Dennis Magolan and Linda Phillips, lecturers and Patel Associates in USF’s Civil and Environmental Department could not be more proud of their students.
“Dennis and I are thrilled with the effort since it is our first year here at USF with the ICD program,” said Phillips. “We imagine that their U.S. and Bolivian mentors will be proud as well.”
The ICD program promotes an environment where students can generate engineering work that benefits a developing country and its people.
“Our hope with this project class is that students will be inspired with the vision of lifelong learning, giving, and community service,” said Phillips. “The experience gained here should serve as a strong foundation for their careers and their lives.”
Students learn about other cultures as they work with local people to develop relatively “low-tech” projects that use simple tools and techniques in the building of construction projects.
“Our students gain experience and understanding of the implications of design and all aspects of construction in a most fundamental way on a manageable scale,” Phillips said. “And by working with local people and government officials, they begin moving to a global perspective. This is the kind of experience that improves their teambuilding and project management skills, their communication and problem-solving skills.”
Rubin is a prime example. The Panama City native transferred to USF from American University in Washington, D.C. and has found that studying engineering at USF offers her exactly the global perspective she wanted and has set her on her life’s path.
“Water is a global necessity and a basic human need; I want to make this a focus of my professional career.”
Phillips, with a background in civil engineering and Magolan with construction engineering, have jointly run similar international capstone programs in Bolivia and the Dominican Republic since 2000. They are both contributors to the Field Guide in Environmental Engineering for Development Workers: Water, Sanitation, Indoor Air, (American Society of Civil Engineers (ASCE) Press, 2009).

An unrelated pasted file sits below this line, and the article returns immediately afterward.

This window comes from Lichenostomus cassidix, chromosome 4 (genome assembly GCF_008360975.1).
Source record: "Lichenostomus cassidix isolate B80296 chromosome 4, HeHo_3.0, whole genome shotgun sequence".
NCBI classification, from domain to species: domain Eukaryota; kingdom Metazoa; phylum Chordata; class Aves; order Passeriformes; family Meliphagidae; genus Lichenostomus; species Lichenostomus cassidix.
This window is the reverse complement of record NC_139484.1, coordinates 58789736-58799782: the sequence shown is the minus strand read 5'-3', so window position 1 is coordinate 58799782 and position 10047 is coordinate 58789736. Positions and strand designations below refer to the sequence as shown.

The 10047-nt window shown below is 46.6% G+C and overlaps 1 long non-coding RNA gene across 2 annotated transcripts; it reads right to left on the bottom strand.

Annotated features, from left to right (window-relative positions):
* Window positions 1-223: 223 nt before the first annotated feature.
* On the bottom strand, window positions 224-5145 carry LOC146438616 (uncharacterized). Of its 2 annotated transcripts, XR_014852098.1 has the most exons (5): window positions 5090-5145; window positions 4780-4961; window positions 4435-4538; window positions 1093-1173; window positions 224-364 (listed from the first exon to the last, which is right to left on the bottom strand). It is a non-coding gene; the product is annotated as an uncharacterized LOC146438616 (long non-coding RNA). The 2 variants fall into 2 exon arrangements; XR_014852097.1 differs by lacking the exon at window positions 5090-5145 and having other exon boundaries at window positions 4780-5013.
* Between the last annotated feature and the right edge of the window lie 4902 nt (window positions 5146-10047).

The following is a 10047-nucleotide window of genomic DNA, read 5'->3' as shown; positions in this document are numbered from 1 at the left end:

The University of South Florida is one of the nation's top 63 public research universities and one of only 25 public research universities nationwide with very high research activity that is designated as community engaged by the Carnegie Foundation for the Advancement of Teaching. USF was awarded $380.4 million in research contracts and grants in FY 2008/2009. The university offers 232 degree programs at the undergraduate, graduate, specialist and doctoral levels, including the doctor of medicine. The USF System has a $1.8 billion annual budget, an annual economic impact of $3.2 billion, and serves more than 47,000 students on institutions/campuses in Tampa, St. Petersburg, Sarasota-Manatee and Lakeland. USF is a member of the Big East Athletic Conference.